• Science:  $5.765 billion (the request was $5.303 billion).
    • Earth science: $1.921 billion, including $90 million for PACE and $130.9 million for Landsat 9 (President Trump has proposed cancelling PACE in his FY2018 budget request).  The request was $1.973 billion.
    • Planetary science: $1.846 billion, including $363 million for outer planets of which $275 million is for the Europa mission.  The request was $1.391 billion. 
    • Astrophysics: $750 million, including $105 million for WFIRST, $85.2 million for SOFIA, and $98.3 million for Hubble.  The request was $696.5 million.
    • James Webb Space Telescope:  $569.4 million, the same as the request.
    • Heliophysics: $678.5 million.  The request was $673.7 million.
    • Education and Public Outreach:  $37 million to be derived equally from planetary science and astrophysics and administered by the Astrophysics Division (this amount is included in the $750 million for astrophysics, not in addition to it, according to a table in the report accompanying the bill)
  • Aeronautics:  $660 million (the request was $634.5 million).
  • Space Technology:  $686.5 million (the request was $690.6 million), including $35 million for nuclear propulsion, $30 million for small launch capabilities, $35 million for additive manufacturing, $25.718 million for optical communications, and $66.6 million for solar electric propulsion.
  • Exploration:  $4.324 billion (the request was $3.164 billion), including direction that NASA continue to develop advanced propulsion, asteroid deflection and grappling technologies associated with the Asteroid Redirect Mission but "these activities should not distract from the overarching goal of sending humans to Mars" and $75 million is designated for habitation augmentation activities.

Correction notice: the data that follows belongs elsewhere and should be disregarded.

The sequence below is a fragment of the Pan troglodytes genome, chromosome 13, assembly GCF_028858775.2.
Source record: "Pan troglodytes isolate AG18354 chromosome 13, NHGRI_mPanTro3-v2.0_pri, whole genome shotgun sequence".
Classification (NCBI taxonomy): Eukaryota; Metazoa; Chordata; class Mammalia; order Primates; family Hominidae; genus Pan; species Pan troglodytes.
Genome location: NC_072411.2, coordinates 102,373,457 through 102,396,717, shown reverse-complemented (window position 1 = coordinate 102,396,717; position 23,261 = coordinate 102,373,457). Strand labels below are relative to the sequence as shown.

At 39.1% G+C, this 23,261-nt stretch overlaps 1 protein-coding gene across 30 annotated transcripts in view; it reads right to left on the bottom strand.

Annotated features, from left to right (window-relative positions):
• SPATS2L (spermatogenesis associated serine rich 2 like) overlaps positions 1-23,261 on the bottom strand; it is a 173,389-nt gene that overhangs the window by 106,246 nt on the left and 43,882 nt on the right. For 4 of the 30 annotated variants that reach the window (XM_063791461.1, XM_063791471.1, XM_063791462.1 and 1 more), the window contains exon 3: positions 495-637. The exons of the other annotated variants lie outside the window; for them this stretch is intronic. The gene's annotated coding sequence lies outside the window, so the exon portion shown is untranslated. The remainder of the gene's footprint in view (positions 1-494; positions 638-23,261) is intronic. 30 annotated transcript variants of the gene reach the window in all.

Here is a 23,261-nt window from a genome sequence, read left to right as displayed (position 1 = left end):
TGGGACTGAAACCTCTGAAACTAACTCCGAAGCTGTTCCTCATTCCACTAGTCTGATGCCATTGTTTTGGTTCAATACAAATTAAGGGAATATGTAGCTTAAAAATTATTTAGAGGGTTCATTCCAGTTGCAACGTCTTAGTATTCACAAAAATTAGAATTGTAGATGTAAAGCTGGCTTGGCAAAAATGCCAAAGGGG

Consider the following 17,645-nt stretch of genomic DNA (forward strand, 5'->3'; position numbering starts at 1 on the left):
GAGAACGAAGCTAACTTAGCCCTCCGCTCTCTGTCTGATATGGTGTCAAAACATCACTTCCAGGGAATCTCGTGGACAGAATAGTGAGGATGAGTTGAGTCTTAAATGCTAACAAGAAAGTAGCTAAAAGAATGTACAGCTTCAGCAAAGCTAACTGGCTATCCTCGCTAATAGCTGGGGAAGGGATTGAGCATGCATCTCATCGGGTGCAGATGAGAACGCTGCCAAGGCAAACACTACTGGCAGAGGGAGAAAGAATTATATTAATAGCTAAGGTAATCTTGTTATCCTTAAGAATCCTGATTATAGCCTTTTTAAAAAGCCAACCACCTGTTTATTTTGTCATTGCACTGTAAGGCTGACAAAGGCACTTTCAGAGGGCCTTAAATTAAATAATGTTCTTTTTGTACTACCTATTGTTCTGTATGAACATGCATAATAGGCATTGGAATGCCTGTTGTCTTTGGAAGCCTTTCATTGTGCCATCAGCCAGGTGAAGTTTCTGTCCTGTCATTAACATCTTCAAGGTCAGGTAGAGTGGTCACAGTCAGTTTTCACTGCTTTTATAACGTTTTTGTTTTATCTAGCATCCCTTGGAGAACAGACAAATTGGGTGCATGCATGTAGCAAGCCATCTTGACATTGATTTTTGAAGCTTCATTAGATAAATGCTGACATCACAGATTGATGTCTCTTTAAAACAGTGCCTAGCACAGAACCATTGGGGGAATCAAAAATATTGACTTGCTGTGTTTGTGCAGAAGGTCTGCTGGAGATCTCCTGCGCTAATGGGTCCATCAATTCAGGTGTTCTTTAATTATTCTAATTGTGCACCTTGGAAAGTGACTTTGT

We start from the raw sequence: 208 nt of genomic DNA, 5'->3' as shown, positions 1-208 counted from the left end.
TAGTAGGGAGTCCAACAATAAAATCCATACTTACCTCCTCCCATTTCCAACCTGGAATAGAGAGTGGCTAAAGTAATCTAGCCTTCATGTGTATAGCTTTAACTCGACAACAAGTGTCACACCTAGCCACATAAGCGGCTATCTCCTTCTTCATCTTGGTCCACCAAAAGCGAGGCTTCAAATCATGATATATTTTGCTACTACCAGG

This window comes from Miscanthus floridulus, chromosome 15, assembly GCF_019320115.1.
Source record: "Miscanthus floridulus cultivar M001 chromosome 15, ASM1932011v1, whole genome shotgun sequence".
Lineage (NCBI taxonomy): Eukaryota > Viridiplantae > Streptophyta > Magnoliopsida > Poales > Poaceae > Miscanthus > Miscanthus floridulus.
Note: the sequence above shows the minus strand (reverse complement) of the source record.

• Space Operations: $4.951 billion (the request was $5.076 billion), including the full request of $1.185 billion for commercial crew and "up to" $1.028 billion for commercial cargo.  No further breakdown was provided.
  • Education:  $100 million (the request was $100.1 million), including $18 million for EPSCoR, $40 million for Space Grant, $32 million for MUREP, and $10 million for STEM Education and Accountability Projects (President Trump has proposed eliminating NASA's Office of Education in his FY2018 budget request).
  • Safety, Security and Mission Services: $2.769 billion (the request was $2.837 billion).
  • Construction and Environmental Compliance and Restoration (CECR): $360.7 million (the request was $419.8 million).
  • Office of Inspector General:  $37.9 million (the request was $38.1 million).

The big winners were planetary exploration and human exploration.  Many other accounts also saw increases of varying magnitude.  Space Operations was the only area of flight programs to get less than requested -- $4.951 billion instead of $5.0976 billion.  Since commercial crew and commercial cargo were funded at their requested levels, the reductions will have to come from other parts of the account such as International Space Station operations or Space and Flight Support.  The $68 million cut to Safety, Security and Mission Services and the $59 million cut to CECR could affect NASA's internal operations.  They fund day-to-day operations and construction projects at NASA's field centers around the country, for example, including cybersecurity activities.

The next step for the omnibus appropriations bill is to get a "rule" from the House Rules Committee spelling out what amendments may be offered (if any) and how much time is allowed for debate.  The committee will meet tomorrow (Tuesday) at 3:00 pm ET.   The text of the bill and explanatory statement are posted on the Rules Committee's website.  The bill will then go the House floor for debate and a vote, then to the Senate, then to the President's desk.  That is all expected to completed before Friday midnight when the existing CR expires.